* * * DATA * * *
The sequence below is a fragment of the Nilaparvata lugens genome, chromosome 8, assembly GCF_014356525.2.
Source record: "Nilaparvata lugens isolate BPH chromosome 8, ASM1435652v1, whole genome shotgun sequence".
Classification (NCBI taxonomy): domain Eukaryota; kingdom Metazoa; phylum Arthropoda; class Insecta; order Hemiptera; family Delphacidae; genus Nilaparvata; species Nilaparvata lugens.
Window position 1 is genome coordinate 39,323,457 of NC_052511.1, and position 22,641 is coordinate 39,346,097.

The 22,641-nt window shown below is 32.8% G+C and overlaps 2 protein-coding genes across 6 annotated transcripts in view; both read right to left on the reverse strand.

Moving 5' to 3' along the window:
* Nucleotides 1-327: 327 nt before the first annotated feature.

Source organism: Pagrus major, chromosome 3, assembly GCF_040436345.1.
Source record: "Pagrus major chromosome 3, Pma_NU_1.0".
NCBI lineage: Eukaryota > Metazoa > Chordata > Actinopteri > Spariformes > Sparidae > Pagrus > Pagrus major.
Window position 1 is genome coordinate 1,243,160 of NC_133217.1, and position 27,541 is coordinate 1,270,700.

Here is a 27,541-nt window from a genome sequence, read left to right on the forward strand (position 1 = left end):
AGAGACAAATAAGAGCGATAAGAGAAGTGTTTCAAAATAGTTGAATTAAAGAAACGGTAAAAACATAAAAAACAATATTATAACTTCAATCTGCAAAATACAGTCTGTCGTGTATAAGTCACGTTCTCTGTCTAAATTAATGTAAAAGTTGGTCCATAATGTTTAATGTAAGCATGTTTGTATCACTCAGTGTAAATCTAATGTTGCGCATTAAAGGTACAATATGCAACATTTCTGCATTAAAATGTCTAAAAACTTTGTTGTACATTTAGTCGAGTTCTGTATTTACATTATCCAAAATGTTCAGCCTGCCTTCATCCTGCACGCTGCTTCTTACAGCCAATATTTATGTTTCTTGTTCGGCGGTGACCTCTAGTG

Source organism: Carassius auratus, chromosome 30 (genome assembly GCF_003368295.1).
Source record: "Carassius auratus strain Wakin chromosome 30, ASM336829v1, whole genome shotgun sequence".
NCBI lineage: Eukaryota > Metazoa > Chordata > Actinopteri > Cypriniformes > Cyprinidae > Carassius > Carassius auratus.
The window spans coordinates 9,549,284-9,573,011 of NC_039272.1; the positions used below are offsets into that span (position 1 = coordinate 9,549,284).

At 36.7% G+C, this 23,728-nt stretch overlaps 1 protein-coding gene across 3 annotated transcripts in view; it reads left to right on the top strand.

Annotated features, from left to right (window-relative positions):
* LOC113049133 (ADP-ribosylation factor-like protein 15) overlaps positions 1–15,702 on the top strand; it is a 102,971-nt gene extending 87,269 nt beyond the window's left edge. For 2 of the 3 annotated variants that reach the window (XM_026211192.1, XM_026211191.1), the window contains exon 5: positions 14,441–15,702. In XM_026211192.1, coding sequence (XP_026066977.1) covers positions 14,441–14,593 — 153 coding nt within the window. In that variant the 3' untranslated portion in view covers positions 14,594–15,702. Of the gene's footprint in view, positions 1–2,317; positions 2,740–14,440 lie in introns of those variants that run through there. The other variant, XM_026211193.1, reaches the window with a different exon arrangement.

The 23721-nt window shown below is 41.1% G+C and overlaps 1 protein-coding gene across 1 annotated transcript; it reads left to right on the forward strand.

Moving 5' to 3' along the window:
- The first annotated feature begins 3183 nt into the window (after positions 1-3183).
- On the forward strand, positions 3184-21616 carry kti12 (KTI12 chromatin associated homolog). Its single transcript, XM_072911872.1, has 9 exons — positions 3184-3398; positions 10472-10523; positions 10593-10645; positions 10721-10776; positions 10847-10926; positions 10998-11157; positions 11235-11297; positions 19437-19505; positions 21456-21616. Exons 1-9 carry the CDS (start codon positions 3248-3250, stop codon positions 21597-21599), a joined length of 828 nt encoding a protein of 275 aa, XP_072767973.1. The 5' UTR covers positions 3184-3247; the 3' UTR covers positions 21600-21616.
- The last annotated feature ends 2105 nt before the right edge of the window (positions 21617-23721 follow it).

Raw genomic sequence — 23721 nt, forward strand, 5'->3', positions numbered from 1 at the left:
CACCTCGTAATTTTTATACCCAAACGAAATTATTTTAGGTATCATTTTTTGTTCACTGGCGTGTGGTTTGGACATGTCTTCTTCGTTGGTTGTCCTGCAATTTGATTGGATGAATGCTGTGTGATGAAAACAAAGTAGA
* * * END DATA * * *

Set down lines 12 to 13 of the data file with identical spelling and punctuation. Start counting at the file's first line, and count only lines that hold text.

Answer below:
Here is a 27,541-nt window from a genome sequence, read left to right on the forward strand (position 1 = left end):
AGAGACAAATAAGAGCGATAAGAGAAGTGTTTCAAAATAGTTGAATTAAAGAAACGGTAAAAACATAAAAAACAATATTATAACTTCAATCTGCAAAATACAGTCTGTCGTGTATAAGTCACGTTCTCTGTCTAAATTAATGTAAAAGTTGGTCCATAATGTTTAATGTAAGCATGTTTGTATCACTCAGTGTAAATCTAATGTTGCGCATTAAAGGTACAATATGCAACATTTCTGCATTAAAATGTCTAAAAACTTTGTTGTACATTTAGTCGAGTTCTGTATTTACATTATCCAAAATGTTCAGCCTGCCTTCATCCTGCACGCTGCTTCTTACAGCCAATATTTATGTTTCTTGTTCGGCGGTGACCTCTAGTG